Le Meurice is a Michelin two-star restaurant headed by Alain Ducasse and run by executive chef Amaury Bouhours. Currently, the main attraction is pastry chef Cédric Grolet and his stunning desserts. The other star is the opulent room itself, designed by Philippe Stark and inspired by Versailles.
At the time of my visit in 2014, Le Meurice held three Michelin stars and offered a relatively inexpensive lunch service (2 courses for 85€ or the whole lunch menu for 130€). While the food was more simple, compared to all the other three-star restaurants I tested that year, it was delicious and the atmosphere was stunning. I recommended it often for people who wanted to sit in that sort of room and be dazzled by the gleaming carts of cheese and fruit.
Since then, Le Meurice has lost a star and dropped the lunch service. The menu is currently (in 2022) priced at 280€ or 340€ at dinner, which makes Le Meurice a more serious financial commitment. Based on my one visit, I’m not convinced Le Meurice would be worth it.
228 rue de Rivoli, 75001
Open Monday-Friday for dinner only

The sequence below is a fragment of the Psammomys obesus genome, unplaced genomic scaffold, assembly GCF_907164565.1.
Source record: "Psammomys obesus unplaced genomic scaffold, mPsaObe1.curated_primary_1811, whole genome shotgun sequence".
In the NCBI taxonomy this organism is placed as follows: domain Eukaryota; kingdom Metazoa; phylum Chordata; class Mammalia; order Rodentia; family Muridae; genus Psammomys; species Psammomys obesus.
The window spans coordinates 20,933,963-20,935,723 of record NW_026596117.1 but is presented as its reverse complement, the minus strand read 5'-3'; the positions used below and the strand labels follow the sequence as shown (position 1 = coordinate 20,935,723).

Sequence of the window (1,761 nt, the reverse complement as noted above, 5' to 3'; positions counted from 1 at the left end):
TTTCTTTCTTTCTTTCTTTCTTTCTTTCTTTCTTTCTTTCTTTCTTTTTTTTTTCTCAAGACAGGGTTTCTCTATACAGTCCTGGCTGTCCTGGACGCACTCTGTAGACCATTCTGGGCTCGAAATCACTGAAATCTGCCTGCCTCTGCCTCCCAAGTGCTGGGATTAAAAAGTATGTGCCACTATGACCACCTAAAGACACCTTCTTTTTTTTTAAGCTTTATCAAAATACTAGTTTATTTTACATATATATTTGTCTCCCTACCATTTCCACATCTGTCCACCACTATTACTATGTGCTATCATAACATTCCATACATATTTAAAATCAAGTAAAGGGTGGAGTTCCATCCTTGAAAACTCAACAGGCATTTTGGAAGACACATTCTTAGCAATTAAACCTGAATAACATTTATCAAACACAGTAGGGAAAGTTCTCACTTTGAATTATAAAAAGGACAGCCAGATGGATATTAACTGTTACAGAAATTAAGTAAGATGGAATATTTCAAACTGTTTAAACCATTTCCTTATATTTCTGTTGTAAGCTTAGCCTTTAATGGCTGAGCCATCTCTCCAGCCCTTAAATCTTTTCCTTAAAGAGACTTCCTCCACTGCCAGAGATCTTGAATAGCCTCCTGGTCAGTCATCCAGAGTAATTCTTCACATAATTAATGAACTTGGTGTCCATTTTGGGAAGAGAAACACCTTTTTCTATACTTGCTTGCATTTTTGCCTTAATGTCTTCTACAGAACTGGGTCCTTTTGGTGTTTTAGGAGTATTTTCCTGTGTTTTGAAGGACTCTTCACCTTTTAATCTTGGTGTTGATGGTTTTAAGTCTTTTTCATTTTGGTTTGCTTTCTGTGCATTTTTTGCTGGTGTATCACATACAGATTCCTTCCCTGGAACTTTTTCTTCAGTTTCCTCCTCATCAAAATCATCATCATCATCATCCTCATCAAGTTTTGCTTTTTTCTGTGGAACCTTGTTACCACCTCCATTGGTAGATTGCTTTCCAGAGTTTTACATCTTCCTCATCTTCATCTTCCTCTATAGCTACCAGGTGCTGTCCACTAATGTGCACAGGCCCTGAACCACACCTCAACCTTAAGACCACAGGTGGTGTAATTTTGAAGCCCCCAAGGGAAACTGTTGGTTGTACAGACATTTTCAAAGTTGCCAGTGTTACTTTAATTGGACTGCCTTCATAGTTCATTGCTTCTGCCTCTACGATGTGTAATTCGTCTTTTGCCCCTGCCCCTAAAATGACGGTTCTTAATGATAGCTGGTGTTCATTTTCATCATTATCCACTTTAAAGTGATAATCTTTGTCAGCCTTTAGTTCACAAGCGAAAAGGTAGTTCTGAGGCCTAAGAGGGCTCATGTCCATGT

Reservations online or at +33 1 458 00 21 19
OUR PHOTOS OF LE MEURICE
IN OTHER WORDS
Reviews from meals with Christophe Saintonge / Alain Ducasse as chef
L’Express (2014) “Une belle grosse asperge verte de Jérôme Galis à Piolenc en Provence, épluchée au scalpel, confite à basse température dans l’huile de pépin de raisin, puis grillée. Une pousse d’ail grillée. Une crème d’amandes de Sicile. Un jus d’asperge à l’estragon réveillé par une larme de vinaigre d’ail des ours. Et ces miettes de charbon : une cendre de Comté. Ou comment réécrire l’accord classique asperge/comté dans un nouveau dialogue entre le croquant doux-amer de l’asperge, le fondant délicat de l’aillet, le poudré étonnamment « umami » du comté, le duveteux gourmand de l’amande et le jus d’asperge tonique… Je me régale en silence.”
David Lebovitz (2013) “I’m gonna call it and say that the first course was the best thing I ate in 2013. Out came an iron pot with a lid, which was set down between us along with two long forks and little bowls of sorrel mayonnaise. When they lifted the lid, we were presented with a simple tumble of vegetables cooked over a concave demi-circle of coarse, gray salt. Each vegetable was au nature, but each one was the most marvelously flavored vegetable I ever tasted in the last ten years.”